Ethanol is a clear, colorless liquid rapidly absorbed from the gastrointestinal tract and distributed throughout the body. It has bactericidal activity and is used often as a topical disinfectant. It is widely used as a solvent and preservative in pharmaceutical preparations as well as serving as the primary ingredient in alcoholic beverages. Indeed, ethanol has widespread use as a solvent of substances intended for human contact or consumption, including scents, flavorings, colorings, and medicines. Ethanol has a depressive effect on the central nervous system and because of its psychoactive effects, it is considered a drug. Ethanol has a complex mode of action and affects multiple systems in the brain, most notably it acts as an agonist to the GABA receptors. Death from ethanol consumption is possible when blood alcohol level reaches 0. 4%. A blood level of 0. 5% or more is commonly fatal. Levels of even less than 0. 1% can cause intoxication, with unconsciousness often occurring at 0. 3-0. 4 %. Ethanol is metabolized by the body as an energy-providing carbohydrate nutrient, as it metabolizes into acetyl CoA, an intermediate common with glucose metabolism, that can be used for energy in the citric acid cycle or for biosynthesis. Ethanol within the human body is converted into acetaldehyde by alcohol dehydrogenase and then into acetic acid by acetaldehyde dehydrogenase. The product of the first step of this breakdown, acetaldehyde, is more toxic than ethanol. Acetaldehyde is linked to most of the clinical effects of alcohol. It has been shown to increase the risk of developing cirrhosis of the liver, multiple forms of cancer, and alcoholism. Industrially, ethanol is produced both as a petrochemical, through the hydration of ethylene, and biologically, by fermenting sugars with yeast. Small amounts of ethanol are endogenously produced by gut microflora through anaerobic fermentation. However most ethanol detected in biofluids and tissues likely comes from consumption of alcoholic beverages. Absolute ethanol or anhydrous alcohol generally refers to purified ethanol, containing no more than one percent water. Absolute alcohol is not intended for human consumption. It often contains trace amounts of toxic benzene (used to remove water by azeotropic distillation). Consumption of this form of ethanol can be fatal over a short time period. Generally absolute or pure ethanol is used as a solvent for lab and industrial settings where water will disrupt a desired reaction. Pure ethanol is classed as 200 proof in the USA and Canada, equivalent to 175 degrees proof in the UK system. Ethanol is a general biomarker for the consumption of alcohol.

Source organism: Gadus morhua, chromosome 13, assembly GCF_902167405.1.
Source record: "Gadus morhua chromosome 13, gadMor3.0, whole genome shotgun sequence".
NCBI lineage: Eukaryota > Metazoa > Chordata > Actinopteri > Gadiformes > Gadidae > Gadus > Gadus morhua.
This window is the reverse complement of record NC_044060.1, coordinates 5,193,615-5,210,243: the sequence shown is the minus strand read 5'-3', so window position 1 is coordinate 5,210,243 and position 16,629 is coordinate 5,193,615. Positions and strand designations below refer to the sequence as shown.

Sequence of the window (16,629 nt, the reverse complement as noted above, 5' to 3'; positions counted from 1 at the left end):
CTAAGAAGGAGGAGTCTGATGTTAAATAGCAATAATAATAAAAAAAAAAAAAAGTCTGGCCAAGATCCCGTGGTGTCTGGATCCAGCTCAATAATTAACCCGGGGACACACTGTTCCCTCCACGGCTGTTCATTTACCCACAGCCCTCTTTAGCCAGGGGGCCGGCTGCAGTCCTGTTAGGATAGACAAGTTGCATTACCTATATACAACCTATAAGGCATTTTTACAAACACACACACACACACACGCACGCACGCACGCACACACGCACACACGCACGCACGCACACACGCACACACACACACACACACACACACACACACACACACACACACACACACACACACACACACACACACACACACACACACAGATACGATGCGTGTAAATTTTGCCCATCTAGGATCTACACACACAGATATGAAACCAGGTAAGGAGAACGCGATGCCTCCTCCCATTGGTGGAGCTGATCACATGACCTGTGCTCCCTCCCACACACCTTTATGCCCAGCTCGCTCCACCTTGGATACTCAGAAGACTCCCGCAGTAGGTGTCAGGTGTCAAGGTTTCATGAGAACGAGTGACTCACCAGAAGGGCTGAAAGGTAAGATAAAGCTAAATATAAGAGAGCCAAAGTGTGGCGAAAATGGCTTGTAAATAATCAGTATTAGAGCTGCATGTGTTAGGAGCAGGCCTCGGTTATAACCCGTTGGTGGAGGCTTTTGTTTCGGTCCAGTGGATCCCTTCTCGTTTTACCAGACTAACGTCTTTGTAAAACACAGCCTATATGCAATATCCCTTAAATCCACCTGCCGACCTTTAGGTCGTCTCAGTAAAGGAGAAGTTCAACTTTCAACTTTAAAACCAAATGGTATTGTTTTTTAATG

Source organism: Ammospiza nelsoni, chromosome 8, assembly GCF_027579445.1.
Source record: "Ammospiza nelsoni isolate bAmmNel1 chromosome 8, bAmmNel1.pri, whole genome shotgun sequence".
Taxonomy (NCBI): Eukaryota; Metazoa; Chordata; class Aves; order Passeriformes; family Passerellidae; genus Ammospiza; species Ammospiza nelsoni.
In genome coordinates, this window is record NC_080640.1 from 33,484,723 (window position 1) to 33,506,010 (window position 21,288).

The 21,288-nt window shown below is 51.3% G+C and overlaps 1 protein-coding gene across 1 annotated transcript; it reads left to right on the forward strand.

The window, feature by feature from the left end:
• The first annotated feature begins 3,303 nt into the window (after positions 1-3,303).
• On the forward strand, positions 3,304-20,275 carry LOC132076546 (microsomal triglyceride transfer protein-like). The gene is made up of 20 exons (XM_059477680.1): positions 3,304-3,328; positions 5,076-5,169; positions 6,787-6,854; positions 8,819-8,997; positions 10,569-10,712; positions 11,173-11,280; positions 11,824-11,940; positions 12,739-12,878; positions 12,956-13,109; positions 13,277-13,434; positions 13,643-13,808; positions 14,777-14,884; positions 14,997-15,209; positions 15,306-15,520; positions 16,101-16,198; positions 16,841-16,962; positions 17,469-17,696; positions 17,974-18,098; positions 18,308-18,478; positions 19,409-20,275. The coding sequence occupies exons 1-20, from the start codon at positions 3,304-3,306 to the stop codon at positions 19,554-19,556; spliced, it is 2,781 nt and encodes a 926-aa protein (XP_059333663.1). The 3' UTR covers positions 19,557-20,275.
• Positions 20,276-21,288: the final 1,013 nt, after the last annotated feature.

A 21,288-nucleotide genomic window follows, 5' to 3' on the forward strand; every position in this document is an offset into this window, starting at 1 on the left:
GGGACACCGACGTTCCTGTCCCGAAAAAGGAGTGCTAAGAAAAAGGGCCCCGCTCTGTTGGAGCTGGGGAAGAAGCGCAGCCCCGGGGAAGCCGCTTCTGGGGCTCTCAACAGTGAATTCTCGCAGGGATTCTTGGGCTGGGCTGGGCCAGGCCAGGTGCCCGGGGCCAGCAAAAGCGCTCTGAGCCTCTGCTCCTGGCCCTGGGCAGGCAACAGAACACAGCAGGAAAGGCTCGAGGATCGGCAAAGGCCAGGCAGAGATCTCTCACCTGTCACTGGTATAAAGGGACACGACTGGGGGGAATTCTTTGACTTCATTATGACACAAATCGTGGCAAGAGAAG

A tincture is typically an extract of plant or animal material dissolved inethanol (ethyl alcohol). Solvent concentrations of 25–60% are common, but may run as high as 90%. In chemistry, a tincture is a solution that has ethanol as its solvent. In herbal medicine, alcoholic tinctures are made with various ethanol concentrations, 20% being the most common.
Other solvents for producing tinctures include vinegar,glycerol(also calledglycerin),diethyl etherandpropylene glycol, not all of which can be used for internal consumption. Ethanol has the advantage of being an excellent solvent for both acidic and basic (alkaline) constituents. A tincture using glycerine is called a glycerite. Glycerine is generally a poorer solvent than ethanol. Vinegar, being acidic, is a better solvent for obtaining alkaloids but a poorer solvent for acidic components. For individuals who choose not to ingest alcohol, non-alcoholic extracts offer an alternative for preparations meant to be taken internally.